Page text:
On Monday, I was followed on twitter by @JustinPaperny. I get followed by random accounts all the time, but something made me check this guy out. His bio offered a free guidebook to prison if you texted a certain word to a certain number. I did as it said and within a minute or two had this book in my inbox.
I have worked with federal prison consultants before, and many of them really know their stuff. Justin, however, had actually been in a BOP institution, serving 18 months (really, a year) for a white collar offense.
Lots of former inmates write books about their experiences, or post on popular blogs published for the inmate-and-their-loved-ones community. I don’t often read these accounts, to be honest. My experiences have put me in touch with high-priced consultants, some of whom even know how to “game” the federal system, if one can accurately say such a thing, to make it more likely that a defendant will go to a certain institution. Some of these experts are lawyers who simply have so much experience, and have done so much research, that they know a shit ton about federal prisons. Alan Ellis is the first among them, in my opinion, and his prison guidebook sits on my coffee table for me to pick up when one of my federal clients is in the last stages of his case and I have to figure out a good place to suggest to him.
Lessons from Prison is engagingly written, and is partly memoir and partly a guide to the federal Bureau of Prisons. Paperny got sent to a private institution, Taft, and it shows. The book was published in 2009, meaning he had to have been out for a little bit, and he talks about how it wasn’t plagued with the overcrowding that federally owned and managed BOP institutions were.
In 2017, this is laughable. Oftentimes, privately run BOP institutions are even more crowded than their federal counterparts. To be clear, I’m not casting any doubt on his credibility; I’m just saying that things have changed drastically since Paperny served his time.
What I really loved was his description of his time spent wtih Arthur. I liked reading about that man’s discipline when it came to his health and fitness. If I was talking about a client of mine, I’d say he “had his head on right” for a stint in prison. It’s all about what Viktor Frankel talked about in his book: having a purpose, a focus. (That was only one part of what Frankel talked about yes, but that’s the corollary I’m drawing.) From what I understand from my reading and from talking to former inmates, including my clients, whether you make it through prison in one piece physically and/or mentally depends on if you’ve got your mind right: focused on what you need to do, putting one foot in front of the other, keeping your mouth shut, following the rules, staying in your lane, and not starting shit.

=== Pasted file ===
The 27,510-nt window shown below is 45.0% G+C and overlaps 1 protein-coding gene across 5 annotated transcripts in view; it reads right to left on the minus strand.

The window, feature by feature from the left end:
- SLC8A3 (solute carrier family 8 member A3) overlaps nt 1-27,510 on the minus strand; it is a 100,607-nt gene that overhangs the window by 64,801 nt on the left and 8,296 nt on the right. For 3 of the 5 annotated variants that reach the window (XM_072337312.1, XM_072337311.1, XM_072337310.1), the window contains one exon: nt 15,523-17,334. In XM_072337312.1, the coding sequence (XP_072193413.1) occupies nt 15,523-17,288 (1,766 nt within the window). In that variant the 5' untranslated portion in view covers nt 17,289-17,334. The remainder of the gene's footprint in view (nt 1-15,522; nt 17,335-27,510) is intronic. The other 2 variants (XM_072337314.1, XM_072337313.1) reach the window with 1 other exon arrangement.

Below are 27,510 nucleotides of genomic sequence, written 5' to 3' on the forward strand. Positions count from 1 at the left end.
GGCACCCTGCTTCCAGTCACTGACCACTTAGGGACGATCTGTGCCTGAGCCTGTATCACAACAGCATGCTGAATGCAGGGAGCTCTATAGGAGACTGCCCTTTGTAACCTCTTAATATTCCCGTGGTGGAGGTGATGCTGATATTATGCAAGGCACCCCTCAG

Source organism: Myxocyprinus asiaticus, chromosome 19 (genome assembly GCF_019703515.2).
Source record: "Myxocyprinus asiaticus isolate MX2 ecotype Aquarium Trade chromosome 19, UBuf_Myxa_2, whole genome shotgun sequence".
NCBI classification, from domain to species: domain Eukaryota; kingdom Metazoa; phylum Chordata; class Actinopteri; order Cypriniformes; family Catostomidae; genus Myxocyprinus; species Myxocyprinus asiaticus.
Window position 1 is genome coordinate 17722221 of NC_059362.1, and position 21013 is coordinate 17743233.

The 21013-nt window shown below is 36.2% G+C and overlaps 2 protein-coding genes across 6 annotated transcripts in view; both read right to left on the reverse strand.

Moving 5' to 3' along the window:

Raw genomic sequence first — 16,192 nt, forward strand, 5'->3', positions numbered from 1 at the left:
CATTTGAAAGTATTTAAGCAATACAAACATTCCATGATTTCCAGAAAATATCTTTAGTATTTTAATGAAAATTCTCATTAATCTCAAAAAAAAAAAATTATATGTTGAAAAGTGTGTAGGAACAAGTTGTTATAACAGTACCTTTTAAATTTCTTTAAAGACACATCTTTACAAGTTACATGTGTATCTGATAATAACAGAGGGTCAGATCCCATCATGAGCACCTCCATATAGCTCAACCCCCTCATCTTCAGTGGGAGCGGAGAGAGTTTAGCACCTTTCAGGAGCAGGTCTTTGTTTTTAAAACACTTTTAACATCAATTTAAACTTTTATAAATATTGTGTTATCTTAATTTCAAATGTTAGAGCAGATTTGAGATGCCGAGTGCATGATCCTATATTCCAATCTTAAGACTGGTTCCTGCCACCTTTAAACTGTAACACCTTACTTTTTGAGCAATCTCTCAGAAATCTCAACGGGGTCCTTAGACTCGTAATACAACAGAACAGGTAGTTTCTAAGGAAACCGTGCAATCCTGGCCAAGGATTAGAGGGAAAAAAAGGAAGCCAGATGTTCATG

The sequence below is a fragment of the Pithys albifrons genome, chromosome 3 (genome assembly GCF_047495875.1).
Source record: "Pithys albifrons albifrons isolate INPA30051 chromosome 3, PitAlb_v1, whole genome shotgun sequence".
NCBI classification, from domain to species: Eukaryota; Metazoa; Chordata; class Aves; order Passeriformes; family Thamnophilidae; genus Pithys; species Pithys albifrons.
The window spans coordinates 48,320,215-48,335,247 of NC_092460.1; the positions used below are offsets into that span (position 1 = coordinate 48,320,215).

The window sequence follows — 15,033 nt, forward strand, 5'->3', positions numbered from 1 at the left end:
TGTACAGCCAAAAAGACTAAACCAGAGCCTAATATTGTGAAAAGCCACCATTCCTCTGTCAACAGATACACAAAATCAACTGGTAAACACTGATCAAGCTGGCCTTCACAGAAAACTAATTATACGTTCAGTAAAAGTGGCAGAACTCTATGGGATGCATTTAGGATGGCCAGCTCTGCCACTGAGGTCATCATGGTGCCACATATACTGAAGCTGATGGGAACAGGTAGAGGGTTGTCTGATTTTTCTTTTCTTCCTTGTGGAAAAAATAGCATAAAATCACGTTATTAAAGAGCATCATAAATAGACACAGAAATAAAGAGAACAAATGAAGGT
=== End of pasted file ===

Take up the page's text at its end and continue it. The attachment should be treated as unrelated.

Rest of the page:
It’s always great when people have exercise equipment or books or sketchpads or typewriters. It keeps them entertained and focused. It always makes me so mad when I see grandstanding from some trust fund idiot in Congress, talking about how we spend too much money on amenities for prisoners, like weights and equipment. Dumbass, that’s what keeps inmates occupied, keeps the guards safe, and keeps trouble at a minimum in prisons. Shut the fuck up.
I liked his connection with Michael Santos, and Santos’s desire to be heard, his drive to reach the community of soon-to-be-inmates, people who would benefit from his experience. He had two rules for how to thrive in prison: know thyself (Socrates), and know thy enemy (Sun Tzu).
The part about the Holocaust-denier guard made me cringe. Imagine having to hold your tongue – for your safety, for your freedom – about something that was basically an erasure of the suffering of your people. Gross.
I’ve heard the thing about being in prison making you more tolerant of others. However, I think that’s only if you’re lucky. Too many people come out of prison battered, broken, not quite right, angry at the world, unable to connect, and all but certain to go back. And it is a damn tragedy.
This is a quick read. It is one man’s simply-written account of his expereinces in a BOP institution. It’s pretty obvious why this would be on my Lawyerly Bookshelf, and I’m going to use the insights I gained here to continue to advise my clients that are going to head into a federal prison (some of the lessons are able to be translated to state prison, too, of course).
We all need all the help we can get, and we need to help each other through this life. Many men in the custody of the BOP (Bureau of Prisons, should have clarified that earlier) helped Justin get through his twelve months, and he wrote this to help others get through their time. This is a very, very good thing and he should be commended for it.